Facebook will track your listening, automatically.Facebook is desperate to display a record of your life over time, and that includes your music habits. Unsurprisingly, they're calling this new profile a "Timeline". Facebook will publish all your listening habits to this Timeline (it's brilliant for late-night navelgazing). You'll simply have to authorise a music service once, to monitor your listening and send it all to your Timeline automatically. But watch out, if you've been listening to the same song on repeat, you'll soon get found out by your friends when they go snooping around your profile. You'll find this similar to Last.FM, which tracks your listening and presents it back to you in a visual way.
Discovering new music is going to be great fun.If you logged into Facebook earlier this week you'll have noticed the ability to "Subscribe" to people you're interested in. So if you want to find some new music to listen to, you'll just need to know of somebody who has great taste (my profile is facebook.com/ben.perreau). You'll also find that friends who listen to similar artists are more visible to you on Facebook, thanks to their increasingly clever algorithm.
It's not good news for download stores. It's even worse for CDs.But we knew that. Facebook's new features are going to help to establish what you "listen to" as the currency that record companies care about, not the MP3s gathering digital dust on your hard-drive.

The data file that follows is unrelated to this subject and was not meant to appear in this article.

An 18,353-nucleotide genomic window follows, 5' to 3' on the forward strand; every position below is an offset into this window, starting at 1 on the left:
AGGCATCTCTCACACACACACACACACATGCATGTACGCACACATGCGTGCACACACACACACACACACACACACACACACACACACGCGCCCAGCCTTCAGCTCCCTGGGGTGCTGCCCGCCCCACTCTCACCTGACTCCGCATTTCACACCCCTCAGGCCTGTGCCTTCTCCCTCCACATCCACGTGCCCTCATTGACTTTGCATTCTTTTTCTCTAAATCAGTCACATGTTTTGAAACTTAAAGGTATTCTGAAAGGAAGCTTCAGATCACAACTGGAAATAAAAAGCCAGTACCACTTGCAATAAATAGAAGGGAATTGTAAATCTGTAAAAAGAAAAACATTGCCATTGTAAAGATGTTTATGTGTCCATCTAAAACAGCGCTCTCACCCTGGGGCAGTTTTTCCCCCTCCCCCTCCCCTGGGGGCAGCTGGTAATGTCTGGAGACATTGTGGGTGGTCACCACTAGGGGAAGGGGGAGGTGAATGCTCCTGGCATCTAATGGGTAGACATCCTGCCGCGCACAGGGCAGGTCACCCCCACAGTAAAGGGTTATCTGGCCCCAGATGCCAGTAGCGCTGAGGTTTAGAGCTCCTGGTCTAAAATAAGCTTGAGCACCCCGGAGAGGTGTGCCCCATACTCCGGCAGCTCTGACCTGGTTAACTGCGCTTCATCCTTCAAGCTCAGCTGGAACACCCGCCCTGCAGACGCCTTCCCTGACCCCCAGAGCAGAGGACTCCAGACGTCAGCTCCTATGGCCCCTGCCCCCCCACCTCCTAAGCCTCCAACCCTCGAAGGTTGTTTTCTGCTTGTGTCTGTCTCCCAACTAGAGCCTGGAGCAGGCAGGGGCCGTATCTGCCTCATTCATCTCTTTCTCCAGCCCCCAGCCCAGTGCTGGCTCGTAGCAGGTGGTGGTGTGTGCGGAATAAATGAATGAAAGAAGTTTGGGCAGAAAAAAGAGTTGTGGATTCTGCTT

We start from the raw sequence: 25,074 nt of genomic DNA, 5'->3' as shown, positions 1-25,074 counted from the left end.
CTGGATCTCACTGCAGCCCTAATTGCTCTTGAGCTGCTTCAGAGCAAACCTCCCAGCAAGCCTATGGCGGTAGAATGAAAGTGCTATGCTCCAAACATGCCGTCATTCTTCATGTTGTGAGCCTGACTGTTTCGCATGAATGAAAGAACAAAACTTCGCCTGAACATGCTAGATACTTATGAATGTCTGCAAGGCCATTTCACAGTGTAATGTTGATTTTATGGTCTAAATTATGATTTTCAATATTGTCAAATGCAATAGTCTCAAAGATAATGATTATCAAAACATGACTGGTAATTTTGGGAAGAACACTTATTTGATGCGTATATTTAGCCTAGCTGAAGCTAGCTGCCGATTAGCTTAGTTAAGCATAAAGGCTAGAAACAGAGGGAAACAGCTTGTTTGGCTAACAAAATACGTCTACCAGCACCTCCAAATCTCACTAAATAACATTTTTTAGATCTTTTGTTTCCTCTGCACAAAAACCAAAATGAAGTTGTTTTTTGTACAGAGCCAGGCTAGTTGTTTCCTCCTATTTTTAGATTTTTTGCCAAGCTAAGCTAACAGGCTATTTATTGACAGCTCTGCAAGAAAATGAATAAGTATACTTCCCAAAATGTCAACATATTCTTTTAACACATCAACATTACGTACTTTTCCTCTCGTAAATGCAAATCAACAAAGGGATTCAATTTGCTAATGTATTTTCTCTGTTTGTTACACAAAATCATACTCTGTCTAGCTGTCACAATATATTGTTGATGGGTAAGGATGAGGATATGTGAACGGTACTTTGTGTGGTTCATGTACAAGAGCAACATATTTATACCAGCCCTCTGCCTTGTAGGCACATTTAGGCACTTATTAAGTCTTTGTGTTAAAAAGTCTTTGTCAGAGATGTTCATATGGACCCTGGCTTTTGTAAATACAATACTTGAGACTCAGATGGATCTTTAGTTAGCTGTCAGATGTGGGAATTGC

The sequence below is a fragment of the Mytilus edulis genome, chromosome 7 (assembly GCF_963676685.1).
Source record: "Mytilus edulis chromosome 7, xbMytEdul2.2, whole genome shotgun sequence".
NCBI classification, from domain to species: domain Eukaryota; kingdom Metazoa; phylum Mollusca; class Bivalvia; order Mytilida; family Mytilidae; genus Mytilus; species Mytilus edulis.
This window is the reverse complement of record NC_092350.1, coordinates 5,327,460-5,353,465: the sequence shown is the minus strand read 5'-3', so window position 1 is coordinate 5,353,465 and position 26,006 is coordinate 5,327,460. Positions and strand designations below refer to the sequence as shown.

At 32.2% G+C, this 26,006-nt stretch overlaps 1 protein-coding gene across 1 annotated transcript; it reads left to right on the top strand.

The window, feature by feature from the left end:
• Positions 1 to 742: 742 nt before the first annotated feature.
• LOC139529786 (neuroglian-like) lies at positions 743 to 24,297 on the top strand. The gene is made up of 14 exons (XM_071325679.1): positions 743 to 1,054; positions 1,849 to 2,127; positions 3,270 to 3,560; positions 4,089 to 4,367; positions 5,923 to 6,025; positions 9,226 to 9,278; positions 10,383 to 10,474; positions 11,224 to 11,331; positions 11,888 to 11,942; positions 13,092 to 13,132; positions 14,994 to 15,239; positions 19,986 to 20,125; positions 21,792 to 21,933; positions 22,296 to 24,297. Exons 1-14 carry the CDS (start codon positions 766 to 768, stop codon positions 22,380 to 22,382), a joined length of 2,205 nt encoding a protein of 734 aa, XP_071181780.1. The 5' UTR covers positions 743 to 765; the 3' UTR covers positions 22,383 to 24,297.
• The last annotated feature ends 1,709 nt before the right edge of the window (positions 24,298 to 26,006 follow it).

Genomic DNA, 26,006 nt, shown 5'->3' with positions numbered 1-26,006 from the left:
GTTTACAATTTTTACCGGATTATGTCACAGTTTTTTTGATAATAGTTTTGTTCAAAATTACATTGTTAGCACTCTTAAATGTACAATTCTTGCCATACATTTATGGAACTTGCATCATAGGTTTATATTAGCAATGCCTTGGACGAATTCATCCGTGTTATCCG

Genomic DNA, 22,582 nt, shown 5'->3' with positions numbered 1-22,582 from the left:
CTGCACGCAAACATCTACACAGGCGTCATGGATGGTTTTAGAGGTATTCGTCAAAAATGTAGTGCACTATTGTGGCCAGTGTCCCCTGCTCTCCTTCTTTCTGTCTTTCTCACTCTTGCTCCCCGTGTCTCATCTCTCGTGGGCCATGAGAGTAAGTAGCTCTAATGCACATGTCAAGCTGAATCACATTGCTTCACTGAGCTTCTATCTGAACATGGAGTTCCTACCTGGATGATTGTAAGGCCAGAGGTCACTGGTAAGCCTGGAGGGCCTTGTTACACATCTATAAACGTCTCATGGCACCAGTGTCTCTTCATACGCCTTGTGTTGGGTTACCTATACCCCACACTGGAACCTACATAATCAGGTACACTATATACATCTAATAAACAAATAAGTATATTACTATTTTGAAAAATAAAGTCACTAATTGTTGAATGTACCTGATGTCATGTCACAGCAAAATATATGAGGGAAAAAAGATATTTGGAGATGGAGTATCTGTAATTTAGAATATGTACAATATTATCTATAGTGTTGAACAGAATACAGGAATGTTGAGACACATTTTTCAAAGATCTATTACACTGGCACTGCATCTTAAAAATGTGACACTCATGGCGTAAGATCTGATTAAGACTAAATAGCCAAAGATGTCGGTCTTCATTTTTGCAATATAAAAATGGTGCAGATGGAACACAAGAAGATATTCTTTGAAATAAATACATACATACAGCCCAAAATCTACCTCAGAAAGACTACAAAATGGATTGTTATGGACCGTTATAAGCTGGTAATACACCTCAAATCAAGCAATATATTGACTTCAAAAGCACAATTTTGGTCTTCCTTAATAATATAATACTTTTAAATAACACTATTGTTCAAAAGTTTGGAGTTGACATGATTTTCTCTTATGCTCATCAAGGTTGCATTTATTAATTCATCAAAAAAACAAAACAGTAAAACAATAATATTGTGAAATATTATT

So accessing a broad range of music that gets logged by Facebook (and seen by all your friends) is probably going to be much easier with a service such as internet radio (because it's free), than a subscription music service such as Spotify (which costs), but it's going to be really tough for old download services such as iTunes where your listening habits are isolated from the Facebook experience. This is a masterful move for Facebook, who can persuade you to hang around for longer (showing you ads while you visit), while music services such as Spotify continue to pay royalty cheques.
It looks as if Facebook is nudging deeper into our lives with every innovation. It has the potential to give internet radio listening a boost as demand will grow for free, connected listening experiences that people can discuss. Whereas Apple may be forced to make iTunes more open, possibly by introducing a scrobbler-type app that logs the music you listen to on, say, your iPod and sends this info to your Facebook page (RIP Last.FM?). Basically, you should get ready for your music tastes to be tracked and strewn across the web like a bad breakup – Facebook wants to collect a visual biography of your life, and it won't stop until it is tracking every bit.